Physical Activity & ADHD:

ADHD (also known as attention deficit/ hyperactivity disorder) is a condition, including attention difficulty, hyperactivity, and impulsiveness.  Numerous studies have shown that physical exercise is a promising alternative to stimulant medication and/or therapy for individuals with AHDH (19). Although all types of exercise activities show mild improvements, 20 minutes of moderate intensity cardio exercise seem to be the most beneficial for both behavior and cognitive functioning (20). In one study immediately after cardio exercise, impulse control, concentration, motivation, processing speed, and attentiveness were improved (20). There are many different types of cardio activities individuals can participate in but to give a few examples, there is running, cycling, dancing, rowing and swimming.

Physical Activity and Alzheimer’s Disease:

Alzheimer’s disease (AD) is a progressive disease that impairs memory and other important mental functions. Genetic factors are known to play a role in the vulnerability of Alzheimer’s, but less that 1% are directly linked to genetic factors, which implies that environmental aspects play a role in most cases (22). Researchers have been investigating the association between physical activity and the risk of Alzheimer’s and the findings are really interesting! Two major risk factors for developing AD is a history of severe life stressors and cardiovascular disease (21,22). As mentioned above, physical activity does a great job at reducing stress and it also is fantastic for cardiovascular disease! As we age, regular physical activity becomes vital to promote changes in brain structure and mental function. For individuals already diagnosed with AD, depression is among the most frequent symptom observed (24).  Depressed individuals can present loss of interest and lack of motivation to engage in physical/cultural/social activities, which increase the likelihood of being sedentary both at home and in society (24). One study recommends individuals that get little to no physical activity should aim for 6,000-6,5000 steps per day (24). Another study suggests moderate-intensity cycling on a stationary bike for 10-35 minutes 3 times a week has been proven to increase cognition and improve executive functioning in older adults with mild AD (23). It is important to integrate yourself or loved ones into physical activity programs because it improves cognitive function, encourages social contact, increases body stimulation, and improves the overall quality of life (24,25).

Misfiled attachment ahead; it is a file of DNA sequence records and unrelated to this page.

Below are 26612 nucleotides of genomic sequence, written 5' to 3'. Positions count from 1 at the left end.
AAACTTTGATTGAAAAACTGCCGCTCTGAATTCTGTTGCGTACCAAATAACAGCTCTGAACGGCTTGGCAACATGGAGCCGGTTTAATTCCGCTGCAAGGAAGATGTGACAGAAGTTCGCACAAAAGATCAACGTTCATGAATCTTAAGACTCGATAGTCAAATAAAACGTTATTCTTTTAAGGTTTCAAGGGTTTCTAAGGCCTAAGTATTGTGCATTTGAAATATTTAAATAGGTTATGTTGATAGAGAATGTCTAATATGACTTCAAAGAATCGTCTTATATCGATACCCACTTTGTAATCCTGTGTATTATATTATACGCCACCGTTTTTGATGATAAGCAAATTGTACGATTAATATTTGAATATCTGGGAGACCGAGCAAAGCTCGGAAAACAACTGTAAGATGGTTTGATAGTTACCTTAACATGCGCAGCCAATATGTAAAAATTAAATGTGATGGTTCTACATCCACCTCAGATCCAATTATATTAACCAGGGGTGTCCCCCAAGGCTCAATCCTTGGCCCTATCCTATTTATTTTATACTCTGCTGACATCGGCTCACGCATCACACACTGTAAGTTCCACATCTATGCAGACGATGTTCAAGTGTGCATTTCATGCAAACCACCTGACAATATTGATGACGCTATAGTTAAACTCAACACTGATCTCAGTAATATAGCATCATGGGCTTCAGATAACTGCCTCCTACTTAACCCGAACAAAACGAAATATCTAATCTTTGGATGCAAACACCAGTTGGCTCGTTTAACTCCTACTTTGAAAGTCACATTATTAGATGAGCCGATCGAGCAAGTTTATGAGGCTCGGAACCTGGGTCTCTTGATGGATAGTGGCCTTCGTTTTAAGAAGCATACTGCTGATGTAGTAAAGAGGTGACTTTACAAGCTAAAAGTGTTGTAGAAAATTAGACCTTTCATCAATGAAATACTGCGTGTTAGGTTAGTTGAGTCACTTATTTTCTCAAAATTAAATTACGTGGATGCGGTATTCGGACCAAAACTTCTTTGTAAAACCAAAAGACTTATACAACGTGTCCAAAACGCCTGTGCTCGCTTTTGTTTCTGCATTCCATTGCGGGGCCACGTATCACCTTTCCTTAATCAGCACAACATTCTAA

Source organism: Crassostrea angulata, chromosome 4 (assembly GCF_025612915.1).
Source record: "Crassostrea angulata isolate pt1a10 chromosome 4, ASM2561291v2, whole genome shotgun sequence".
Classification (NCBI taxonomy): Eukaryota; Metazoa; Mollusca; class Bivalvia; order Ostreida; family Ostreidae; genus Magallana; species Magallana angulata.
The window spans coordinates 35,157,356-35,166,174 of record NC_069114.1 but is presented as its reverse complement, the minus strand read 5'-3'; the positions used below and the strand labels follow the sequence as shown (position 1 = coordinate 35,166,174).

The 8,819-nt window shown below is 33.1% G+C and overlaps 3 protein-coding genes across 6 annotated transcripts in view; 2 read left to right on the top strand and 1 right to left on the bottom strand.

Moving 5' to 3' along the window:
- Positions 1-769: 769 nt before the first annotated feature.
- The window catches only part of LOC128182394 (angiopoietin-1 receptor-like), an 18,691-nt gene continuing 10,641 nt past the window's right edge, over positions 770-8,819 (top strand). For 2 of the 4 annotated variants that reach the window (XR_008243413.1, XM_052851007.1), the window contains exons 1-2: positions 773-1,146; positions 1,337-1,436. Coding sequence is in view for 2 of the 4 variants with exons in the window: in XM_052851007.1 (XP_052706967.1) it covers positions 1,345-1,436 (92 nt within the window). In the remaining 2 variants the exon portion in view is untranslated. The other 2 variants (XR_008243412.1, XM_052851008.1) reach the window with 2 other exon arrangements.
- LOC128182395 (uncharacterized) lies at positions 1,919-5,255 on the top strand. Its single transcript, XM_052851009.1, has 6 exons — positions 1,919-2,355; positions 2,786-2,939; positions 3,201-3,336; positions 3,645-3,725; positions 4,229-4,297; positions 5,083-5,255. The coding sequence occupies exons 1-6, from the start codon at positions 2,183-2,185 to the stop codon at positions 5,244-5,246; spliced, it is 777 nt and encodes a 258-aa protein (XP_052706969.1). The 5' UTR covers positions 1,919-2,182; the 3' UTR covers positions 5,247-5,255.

Following the positive effects of mental health and physical activity, regular exercise can boost your creativity too! Creativity is a combination of concepts that exist in the human mind that are hidden in the subconscious, which can be activated as needed (26). Walking has been shown to open up a free flow of ideas and it is a simple and healthy solution to any goals of increasing creativity and physical activity (27). Researchers compared the total ideas produced in a study between people walking and sitting. They found that participants who walked yielded 50% more ideas than those that did not (28). This is a great tool to improve one’s performance right before a brainstorming session and has shown that from immediately after aerobic exercise people demonstrate greater creativity potential up to two hours (28). It does not matter where you take a walk on whether it is an urban or rural area, but the outdoors can offer cognitive and emotional renewal as a bonus. A walk in nature, presented a restore in individual exhausted attention capacities and as a result, they had improved performances at difficult cognitive tasks (28). Overall, aerobic activity increases the speed of concurrent cognition and creativity seems to be more developed in people who regularly participate in physical activity (26,3).